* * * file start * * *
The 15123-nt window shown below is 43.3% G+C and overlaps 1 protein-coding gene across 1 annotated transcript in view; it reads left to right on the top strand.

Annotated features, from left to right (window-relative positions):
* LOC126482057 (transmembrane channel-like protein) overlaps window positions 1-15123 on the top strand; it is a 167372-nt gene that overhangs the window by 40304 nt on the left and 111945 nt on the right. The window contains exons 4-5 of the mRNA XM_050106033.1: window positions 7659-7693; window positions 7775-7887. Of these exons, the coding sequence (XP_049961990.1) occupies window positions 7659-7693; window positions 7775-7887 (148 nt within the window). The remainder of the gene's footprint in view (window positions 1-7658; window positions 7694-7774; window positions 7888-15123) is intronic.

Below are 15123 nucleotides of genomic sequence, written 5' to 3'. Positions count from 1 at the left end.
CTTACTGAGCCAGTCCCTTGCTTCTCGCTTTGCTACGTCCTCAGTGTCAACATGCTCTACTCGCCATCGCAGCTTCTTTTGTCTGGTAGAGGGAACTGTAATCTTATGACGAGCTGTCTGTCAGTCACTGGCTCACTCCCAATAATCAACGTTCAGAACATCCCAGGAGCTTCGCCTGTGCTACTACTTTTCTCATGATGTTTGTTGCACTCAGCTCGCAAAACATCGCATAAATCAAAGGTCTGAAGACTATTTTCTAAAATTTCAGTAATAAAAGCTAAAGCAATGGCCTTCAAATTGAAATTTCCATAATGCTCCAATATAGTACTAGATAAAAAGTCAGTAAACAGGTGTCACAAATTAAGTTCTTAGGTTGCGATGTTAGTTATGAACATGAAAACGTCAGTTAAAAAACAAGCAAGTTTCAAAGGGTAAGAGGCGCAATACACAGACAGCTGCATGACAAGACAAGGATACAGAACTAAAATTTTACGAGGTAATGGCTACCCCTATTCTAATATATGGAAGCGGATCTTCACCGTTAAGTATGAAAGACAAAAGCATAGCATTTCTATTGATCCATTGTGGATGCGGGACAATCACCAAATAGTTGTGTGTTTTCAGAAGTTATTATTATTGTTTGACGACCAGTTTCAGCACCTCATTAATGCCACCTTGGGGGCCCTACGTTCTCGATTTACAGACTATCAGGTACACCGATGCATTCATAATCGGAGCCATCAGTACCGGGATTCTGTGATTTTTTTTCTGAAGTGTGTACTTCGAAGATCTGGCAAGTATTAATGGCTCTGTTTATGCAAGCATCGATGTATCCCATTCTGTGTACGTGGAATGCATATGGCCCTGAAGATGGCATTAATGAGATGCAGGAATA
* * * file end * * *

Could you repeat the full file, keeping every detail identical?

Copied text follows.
The 15123-nt window shown below is 43.3% G+C and overlaps 1 protein-coding gene across 1 annotated transcript in view; it reads left to right on the top strand.

Annotated features, from left to right (window-relative positions):
* LOC126482057 (transmembrane channel-like protein) overlaps window positions 1-15123 on the top strand; it is a 167372-nt gene that overhangs the window by 40304 nt on the left and 111945 nt on the right. The window contains exons 4-5 of the mRNA XM_050106033.1: window positions 7659-7693; window positions 7775-7887. Of these exons, the coding sequence (XP_049961990.1) occupies window positions 7659-7693; window positions 7775-7887 (148 nt within the window). The remainder of the gene's footprint in view (window positions 1-7658; window positions 7694-7774; window positions 7888-15123) is intronic.

Below are 15123 nucleotides of genomic sequence, written 5' to 3'. Positions count from 1 at the left end.
CTTACTGAGCCAGTCCCTTGCTTCTCGCTTTGCTACGTCCTCAGTGTCAACATGCTCTACTCGCCATCGCAGCTTCTTTTGTCTGGTAGAGGGAACTGTAATCTTATGACGAGCTGTCTGTCAGTCACTGGCTCACTCCCAATAATCAACGTTCAGAACATCCCAGGAGCTTCGCCTGTGCTACTACTTTTCTCATGATGTTTGTTGCACTCAGCTCGCAAAACATCGCATAAATCAAAGGTCTGAAGACTATTTTCTAAAATTTCAGTAATAAAAGCTAAAGCAATGGCCTTCAAATTGAAATTTCCATAATGCTCCAATATAGTACTAGATAAAAAGTCAGTAAACAGGTGTCACAAATTAAGTTCTTAGGTTGCGATGTTAGTTATGAACATGAAAACGTCAGTTAAAAAACAAGCAAGTTTCAAAGGGTAAGAGGCGCAATACACAGACAGCTGCATGACAAGACAAGGATACAGAACTAAAATTTTACGAGGTAATGGCTACCCCTATTCTAATATATGGAAGCGGATCTTCACCGTTAAGTATGAAAGACAAAAGCATAGCATTTCTATTGATCCATTGTGGATGCGGGACAATCACCAAATAGTTGTGTGTTTTCAGAAGTTATTATTATTGTTTGACGACCAGTTTCAGCACCTCATTAATGCCACCTTGGGGGCCCTACGTTCTCGATTTACAGACTATCAGGTACACCGATGCATTCATAATCGGAGCCATCAGTACCGGGATTCTGTGATTTTTTTTCTGAAGTGTGTACTTCGAAGATCTGGCAAGTATTAATGGCTCTGTTTATGCAAGCATCGATGTATCCCATTCTGTGTACGTGGAATGCATATGGCCCTGAAGATGGCATTAATGAGATGCAGGAATA